Column: Pithy Bites
Author: Paul Saunders, Global Product Manager, Flatirons SolutionsSubscribe
In August 1973, a botched attempt to rob a bank in central Stockholm resulted in a hostage situation and a stand-off between armed robbers and the police. After six days, the robbers were subdued and the incident ended without anybody being seriously hurt. Despite enduring an ordeal, which included death threats and physical violence, the hostages claimed they were more frightened by the police and their potential actions than they were of their captors. In fact, some of the hostages went on to keep in contact with one of the robbers and even testified in his defence at his trial. The reaction of the hostages generated quite a lot of academic interest and ultimately resulted in the term ‘Stockholm Syndrome’ being coined to describe the phenomenon where hostages have positive feelings towards their captors.
Despite the seemingly irrational nature of this condition, Stockholm Syndrome is more common than you might imagine. The FBI in the United States estimates that around 8% of hostage victims show evidence of Stockholm Syndrome which is brought about through traumatic bonding or mistaking a lack of abuse for an act of kindness.
“What’s this all got to do with IT?” you may rightfully ask.
Have you ever noticed how some victims of legacy software cling to the vestiges of what made the old system better than the new system? Have you ever found it amazing that legacy software hostages, after years of abuse by a user experience that had no respect for their sanity, are deluded into thinking that they were happier before the replacement system was implemented? If so, then you may have encountered sufferers of Software Stockholm Syndrome.
The Battle for no-man’s land on your Device
When was the last time you checked how much storage space you had left on your electronic device? How often do you curse at having to delete your favourite episode of Breaking Bad in order to download the latest revision of a manual? Thanks to Moore’s Law applying to memory capacity as well as to processor speed, those days may well be numbered. There’s a strong chance that your next device might well have enough storage space to allow all of your media and business apps on the same device. If that’s the case and there is some unused storage left over, then some of your smarter business systems guys will be looking for opportunities to claim that ‘no-man’s land’: the unused storage on your device.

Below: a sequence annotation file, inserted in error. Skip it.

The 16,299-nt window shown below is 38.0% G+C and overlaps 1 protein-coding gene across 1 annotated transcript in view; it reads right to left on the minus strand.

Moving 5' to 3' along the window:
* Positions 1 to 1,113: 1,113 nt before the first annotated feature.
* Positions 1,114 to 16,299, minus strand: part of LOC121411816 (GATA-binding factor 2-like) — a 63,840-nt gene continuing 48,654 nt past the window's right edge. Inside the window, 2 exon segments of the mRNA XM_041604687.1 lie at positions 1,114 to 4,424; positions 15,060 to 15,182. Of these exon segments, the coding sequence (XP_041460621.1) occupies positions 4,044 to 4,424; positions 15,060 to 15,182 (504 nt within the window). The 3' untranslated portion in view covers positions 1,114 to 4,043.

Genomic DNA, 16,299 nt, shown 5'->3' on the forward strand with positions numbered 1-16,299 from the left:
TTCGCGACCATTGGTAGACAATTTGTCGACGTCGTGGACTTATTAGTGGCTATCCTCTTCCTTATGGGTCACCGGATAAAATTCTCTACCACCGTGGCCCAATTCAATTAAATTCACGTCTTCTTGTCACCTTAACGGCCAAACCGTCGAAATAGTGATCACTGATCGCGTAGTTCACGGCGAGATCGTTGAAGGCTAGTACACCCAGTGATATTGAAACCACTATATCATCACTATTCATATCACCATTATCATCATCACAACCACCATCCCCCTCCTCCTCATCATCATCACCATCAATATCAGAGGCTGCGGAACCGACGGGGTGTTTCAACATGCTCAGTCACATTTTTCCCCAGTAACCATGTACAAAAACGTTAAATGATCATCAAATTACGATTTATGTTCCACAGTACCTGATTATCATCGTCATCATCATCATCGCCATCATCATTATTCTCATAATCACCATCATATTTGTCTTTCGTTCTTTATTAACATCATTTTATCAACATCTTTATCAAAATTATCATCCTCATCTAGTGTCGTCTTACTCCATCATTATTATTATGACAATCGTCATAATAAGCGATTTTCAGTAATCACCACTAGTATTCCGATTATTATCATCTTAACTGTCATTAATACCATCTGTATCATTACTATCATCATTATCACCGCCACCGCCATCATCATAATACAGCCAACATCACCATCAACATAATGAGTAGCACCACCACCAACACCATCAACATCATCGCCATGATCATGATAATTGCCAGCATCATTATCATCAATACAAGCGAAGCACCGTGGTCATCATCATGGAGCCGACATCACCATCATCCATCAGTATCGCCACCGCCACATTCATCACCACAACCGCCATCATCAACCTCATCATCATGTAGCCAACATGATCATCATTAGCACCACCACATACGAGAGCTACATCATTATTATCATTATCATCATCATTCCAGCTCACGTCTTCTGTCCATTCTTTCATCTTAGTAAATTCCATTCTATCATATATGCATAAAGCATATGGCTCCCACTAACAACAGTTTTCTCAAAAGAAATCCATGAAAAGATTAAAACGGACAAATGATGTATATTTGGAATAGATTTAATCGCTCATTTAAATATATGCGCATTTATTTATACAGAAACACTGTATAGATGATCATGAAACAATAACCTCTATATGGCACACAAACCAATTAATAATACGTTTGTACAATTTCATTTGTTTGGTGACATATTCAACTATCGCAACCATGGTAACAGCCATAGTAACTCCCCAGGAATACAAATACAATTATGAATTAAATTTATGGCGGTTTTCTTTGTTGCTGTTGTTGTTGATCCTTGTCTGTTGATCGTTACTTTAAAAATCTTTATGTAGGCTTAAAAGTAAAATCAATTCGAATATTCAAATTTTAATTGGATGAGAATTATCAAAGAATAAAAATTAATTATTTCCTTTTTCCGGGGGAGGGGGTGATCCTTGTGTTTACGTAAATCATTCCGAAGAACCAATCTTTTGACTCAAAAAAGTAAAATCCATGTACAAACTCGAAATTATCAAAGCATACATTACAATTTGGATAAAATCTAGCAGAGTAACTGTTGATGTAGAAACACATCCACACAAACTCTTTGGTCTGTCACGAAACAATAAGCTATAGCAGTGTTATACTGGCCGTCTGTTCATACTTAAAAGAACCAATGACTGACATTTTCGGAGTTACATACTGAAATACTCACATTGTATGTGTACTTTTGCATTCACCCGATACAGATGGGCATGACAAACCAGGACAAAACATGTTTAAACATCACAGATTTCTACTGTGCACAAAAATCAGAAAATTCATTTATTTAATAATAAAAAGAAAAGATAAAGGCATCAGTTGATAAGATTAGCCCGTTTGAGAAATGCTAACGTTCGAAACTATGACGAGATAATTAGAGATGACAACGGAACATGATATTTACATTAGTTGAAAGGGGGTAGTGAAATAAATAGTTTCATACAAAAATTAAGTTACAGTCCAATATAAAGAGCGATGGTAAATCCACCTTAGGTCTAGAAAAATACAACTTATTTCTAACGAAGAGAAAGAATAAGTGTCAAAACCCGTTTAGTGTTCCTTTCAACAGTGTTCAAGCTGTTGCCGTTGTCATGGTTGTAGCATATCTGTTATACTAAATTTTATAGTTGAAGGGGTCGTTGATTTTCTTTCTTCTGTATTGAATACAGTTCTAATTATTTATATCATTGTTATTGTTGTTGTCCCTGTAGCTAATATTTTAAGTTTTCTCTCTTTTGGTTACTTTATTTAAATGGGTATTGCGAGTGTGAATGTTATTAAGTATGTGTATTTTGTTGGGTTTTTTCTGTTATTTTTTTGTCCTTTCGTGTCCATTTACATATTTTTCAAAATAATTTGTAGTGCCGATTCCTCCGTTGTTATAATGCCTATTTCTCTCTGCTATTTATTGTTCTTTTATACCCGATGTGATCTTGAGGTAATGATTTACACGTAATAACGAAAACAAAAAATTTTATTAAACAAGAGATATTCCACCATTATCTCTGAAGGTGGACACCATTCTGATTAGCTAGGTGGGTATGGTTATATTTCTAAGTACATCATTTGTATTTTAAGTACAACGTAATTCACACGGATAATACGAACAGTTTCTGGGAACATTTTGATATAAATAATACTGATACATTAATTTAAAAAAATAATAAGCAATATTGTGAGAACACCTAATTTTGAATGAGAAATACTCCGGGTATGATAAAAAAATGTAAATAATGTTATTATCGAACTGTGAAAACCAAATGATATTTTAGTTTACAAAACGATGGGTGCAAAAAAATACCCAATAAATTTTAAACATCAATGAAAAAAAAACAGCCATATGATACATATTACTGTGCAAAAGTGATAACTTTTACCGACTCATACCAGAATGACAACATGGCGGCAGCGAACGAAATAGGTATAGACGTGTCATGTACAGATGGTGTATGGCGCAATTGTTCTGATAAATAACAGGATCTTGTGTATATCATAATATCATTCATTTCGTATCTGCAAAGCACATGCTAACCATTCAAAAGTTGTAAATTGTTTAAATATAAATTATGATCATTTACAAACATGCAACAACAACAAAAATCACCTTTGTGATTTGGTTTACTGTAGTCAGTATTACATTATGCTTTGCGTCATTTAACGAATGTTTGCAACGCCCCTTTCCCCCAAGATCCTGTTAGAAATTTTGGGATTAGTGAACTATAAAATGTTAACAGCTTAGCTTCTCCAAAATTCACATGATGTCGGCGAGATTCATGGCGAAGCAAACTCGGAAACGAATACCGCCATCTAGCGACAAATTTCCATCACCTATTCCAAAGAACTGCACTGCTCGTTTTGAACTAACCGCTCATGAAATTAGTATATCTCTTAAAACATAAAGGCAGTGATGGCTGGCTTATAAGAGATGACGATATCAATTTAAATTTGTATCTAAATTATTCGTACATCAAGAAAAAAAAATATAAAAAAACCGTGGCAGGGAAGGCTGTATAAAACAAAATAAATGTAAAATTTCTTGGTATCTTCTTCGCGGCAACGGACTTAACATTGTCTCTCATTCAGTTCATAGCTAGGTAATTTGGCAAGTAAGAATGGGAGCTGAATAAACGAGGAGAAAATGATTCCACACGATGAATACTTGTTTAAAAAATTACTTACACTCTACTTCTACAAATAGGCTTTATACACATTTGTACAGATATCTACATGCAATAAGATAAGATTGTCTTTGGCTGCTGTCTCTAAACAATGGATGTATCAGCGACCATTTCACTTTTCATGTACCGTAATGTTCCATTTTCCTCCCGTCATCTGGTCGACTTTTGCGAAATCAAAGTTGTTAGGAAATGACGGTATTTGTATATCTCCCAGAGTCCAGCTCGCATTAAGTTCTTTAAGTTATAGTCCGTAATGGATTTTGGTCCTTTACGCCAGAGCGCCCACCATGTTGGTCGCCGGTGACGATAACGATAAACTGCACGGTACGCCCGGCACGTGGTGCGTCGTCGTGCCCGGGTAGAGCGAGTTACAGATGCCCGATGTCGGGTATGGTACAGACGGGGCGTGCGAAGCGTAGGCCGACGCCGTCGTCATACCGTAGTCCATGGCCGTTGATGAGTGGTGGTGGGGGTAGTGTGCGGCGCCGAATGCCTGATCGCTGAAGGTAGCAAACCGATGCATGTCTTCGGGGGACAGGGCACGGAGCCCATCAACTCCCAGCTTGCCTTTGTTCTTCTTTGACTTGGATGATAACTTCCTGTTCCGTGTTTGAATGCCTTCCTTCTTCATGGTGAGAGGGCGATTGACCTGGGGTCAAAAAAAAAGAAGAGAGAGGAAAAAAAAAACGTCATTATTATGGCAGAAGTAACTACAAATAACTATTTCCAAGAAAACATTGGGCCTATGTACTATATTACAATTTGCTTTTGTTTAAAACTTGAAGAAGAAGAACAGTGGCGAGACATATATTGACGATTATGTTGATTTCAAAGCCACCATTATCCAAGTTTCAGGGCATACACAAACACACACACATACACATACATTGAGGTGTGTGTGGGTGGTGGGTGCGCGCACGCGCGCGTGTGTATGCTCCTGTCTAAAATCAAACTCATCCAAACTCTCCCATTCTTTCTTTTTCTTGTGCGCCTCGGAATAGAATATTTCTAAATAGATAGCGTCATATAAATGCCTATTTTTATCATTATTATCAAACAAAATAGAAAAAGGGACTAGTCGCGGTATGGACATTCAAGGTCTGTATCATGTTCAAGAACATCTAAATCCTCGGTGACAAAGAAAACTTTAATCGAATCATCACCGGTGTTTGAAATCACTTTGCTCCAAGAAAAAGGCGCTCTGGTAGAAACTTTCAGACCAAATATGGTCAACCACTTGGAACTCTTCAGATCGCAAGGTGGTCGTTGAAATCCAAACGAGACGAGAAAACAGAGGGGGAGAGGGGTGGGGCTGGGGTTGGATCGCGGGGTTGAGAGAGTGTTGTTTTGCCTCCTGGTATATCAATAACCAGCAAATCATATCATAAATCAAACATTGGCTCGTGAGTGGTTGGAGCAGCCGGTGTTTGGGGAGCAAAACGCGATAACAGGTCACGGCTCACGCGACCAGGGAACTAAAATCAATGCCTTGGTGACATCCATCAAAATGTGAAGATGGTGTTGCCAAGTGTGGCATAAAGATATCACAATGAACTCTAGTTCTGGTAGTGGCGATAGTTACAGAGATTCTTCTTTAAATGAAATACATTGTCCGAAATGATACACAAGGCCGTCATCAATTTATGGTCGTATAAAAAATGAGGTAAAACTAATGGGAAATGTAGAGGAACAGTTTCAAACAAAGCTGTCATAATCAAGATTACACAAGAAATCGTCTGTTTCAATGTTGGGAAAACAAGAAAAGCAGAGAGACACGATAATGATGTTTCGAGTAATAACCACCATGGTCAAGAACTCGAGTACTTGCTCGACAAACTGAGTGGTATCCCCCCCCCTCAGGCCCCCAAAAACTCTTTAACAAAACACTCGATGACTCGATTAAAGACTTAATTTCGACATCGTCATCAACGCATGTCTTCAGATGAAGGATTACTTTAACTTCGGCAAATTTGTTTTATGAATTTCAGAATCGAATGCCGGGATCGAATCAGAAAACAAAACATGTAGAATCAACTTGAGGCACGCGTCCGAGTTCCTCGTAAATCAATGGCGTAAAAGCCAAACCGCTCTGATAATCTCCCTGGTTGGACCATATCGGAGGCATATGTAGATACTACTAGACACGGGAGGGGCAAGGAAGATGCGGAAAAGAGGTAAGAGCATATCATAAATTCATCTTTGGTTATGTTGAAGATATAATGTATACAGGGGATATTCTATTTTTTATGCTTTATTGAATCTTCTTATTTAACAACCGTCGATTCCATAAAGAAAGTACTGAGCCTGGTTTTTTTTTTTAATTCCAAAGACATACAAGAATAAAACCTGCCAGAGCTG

My money’s on eLearning and Training apps to fill that space. Think about it: How many days a year do you spend outside of your normal work environment in the classroom? How much money would an airline save by keeping you and your colleagues flying? I’m not just thinking about the direct cost of you attending the course, but the lost productivity time. That’s not to mention the benefits to be gained by allowing you to learn at your own pace, in an environment and at a time of your choosing. A number of studies have shown eLearning methods to be more effective in terms of knowledge retention and application when compared to more traditional means of instructor led training. The same innovations and creativity that have been applied to app development are being used in instructional design and development, leading to more imaginative and engaging training content than ever before. With emerging technologies like augmented and virtual reality being prototyped for eLearning, there might even be the chance in the future to spend time in the simulator whilst you’re flying a sector.
Now that would be progress… or at least that’s how I see IT.